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Required Reading For Your Next Fight

Chris Schneck

I used to hate fighting with my girlfriend. I thought it was the absolute worst. I would do just about anything to avoid an argument: I would distract, placate, and ignore. And, to make things worse, my girlfriend loves a good fight. She thrives in conflict.

Of course, nothing I tried ever worked. In fact, most things I did to avoid an argument ended up backfiring, badly.

Building a trusting and healthy relationship with another person is not easy. Disagreements happen; tension builds; and, arguments are unavoidable. Eventually, I stopped fighting the fight. Some arguments are inevitable. And, in the process, I learned how important fights were to a healthy, trusting, and happy relationship with a partner you love and respect. 

Small Disclaimer: My teaching experience has been pivotal in my understanding of conflict. I have taught hundreds of 6th graders over the last three years in a Title I school in Atlanta. My kids have grown up in poverty, and were raised in conflict. In order to teach my kids about rocks and water and outer space, I had to build relationships and gain trust, often through conflict and the resolution of conflict. 

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After many disagreements, I started not to mind fighting with my girlfriend so much, in part, because I had gotten better at fighting. My mind and spirit had adapted.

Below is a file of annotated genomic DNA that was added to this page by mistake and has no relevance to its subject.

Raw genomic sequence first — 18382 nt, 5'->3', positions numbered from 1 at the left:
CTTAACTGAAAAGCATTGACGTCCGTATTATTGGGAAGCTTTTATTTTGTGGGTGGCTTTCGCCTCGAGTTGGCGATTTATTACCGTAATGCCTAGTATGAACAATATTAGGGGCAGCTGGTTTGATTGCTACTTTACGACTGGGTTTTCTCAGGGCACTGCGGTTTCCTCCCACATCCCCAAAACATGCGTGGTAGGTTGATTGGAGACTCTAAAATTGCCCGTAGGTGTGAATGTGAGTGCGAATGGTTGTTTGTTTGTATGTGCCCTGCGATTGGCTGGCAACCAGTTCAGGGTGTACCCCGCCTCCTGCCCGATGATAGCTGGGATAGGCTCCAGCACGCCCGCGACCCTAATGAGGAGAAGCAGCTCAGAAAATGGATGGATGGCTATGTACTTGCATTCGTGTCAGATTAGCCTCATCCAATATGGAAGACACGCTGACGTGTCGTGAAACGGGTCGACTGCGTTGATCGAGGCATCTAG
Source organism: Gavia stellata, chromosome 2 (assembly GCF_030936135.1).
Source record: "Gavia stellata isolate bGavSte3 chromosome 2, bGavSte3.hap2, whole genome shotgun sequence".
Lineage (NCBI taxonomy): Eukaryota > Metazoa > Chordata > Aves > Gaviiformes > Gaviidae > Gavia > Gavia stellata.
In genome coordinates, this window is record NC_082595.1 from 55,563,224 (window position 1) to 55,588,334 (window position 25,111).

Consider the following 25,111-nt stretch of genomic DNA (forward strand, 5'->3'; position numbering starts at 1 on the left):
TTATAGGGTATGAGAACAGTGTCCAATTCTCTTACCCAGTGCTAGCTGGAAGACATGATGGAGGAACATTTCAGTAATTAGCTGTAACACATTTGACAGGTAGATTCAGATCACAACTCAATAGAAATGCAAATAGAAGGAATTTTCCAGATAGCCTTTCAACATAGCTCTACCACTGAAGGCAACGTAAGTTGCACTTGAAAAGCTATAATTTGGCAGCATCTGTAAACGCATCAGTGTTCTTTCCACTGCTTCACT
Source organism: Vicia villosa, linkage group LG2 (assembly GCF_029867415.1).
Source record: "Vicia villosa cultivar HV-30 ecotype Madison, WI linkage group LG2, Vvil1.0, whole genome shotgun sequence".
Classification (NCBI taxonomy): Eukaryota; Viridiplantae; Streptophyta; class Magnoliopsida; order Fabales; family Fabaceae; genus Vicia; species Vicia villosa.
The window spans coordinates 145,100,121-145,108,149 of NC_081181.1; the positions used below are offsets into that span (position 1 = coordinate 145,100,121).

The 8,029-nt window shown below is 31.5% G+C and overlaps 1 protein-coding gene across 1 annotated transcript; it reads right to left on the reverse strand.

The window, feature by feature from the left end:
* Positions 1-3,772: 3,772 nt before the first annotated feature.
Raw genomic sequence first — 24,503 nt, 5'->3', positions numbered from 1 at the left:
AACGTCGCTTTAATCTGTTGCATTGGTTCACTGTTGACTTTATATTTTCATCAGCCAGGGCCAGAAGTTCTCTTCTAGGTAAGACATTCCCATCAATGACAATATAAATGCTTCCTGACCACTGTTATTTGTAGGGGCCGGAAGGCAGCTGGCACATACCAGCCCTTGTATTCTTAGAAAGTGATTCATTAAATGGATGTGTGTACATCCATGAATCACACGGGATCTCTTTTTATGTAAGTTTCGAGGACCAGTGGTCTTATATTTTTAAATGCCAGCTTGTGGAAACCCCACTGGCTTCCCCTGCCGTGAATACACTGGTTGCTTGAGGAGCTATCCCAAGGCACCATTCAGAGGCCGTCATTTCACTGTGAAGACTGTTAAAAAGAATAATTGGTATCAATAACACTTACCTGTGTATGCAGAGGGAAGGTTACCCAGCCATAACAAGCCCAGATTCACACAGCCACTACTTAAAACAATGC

Without knowing it, every little disagreement carved a new canal into my cranial capacity. And, the every new disagreement became easier to talk through, and finished faster than the previous one.

Not in a bad way, of course: I hadn’t gotten meaner or more cynical. I had just gotten more comfortable with assertiveness, and more trusting that both my girlfriend and I loved each other and wanted a better relationship.  

Caral Dweck is the reigning export on the adaptive qualities of the brain, and the benefits to having a “growth-minded” approach to success, ability, and talent.  

The distinguishing feature of geniuses is their passion and dedication to their craft, and particularly, the way in which they identify, confront, and take pains to remedy their weaknesses.
— Good, Ratten & Dweck, 2008

The mind, you see, is malleable. And, mindsets around arguments matter more than the topic about which you happen to be arguing.

Every time that you fight with your significant other, you stretch yourself and your brain forms new connections. And, over time, you gain a capacity and an ability to argue with your significant other to achieve a better, more loving relationship.

Relationships are even more malleable than the mind. Disagreements aren’t defects, but opportunities to distill the relationship to a higher proof.

For a while, we fought about everything. Were we spending more nights at my house or hers? Who would drive, and who could have the extra beer at dinner? Was texting permitted in bed, and if so, when?

Soon, something incredible started happening: the more willing we were to fight, the less we ended up fighting.

With the resolution of every disagreement, we learned to trust each other a little bit more. Without any tension buried beneath the surface, the easier it was to tease out what was agitating us.

Here is the thing: a good fight flushes out the reality of a relationship. Fights ruin bad relationship but nourish good ones.

More importantly though, we gained a capacity to disagree other the big stuff: jobs and marriage and relocating to new cities. If we hadn’t fought about the little stuff, we never would have gotten around to the big things.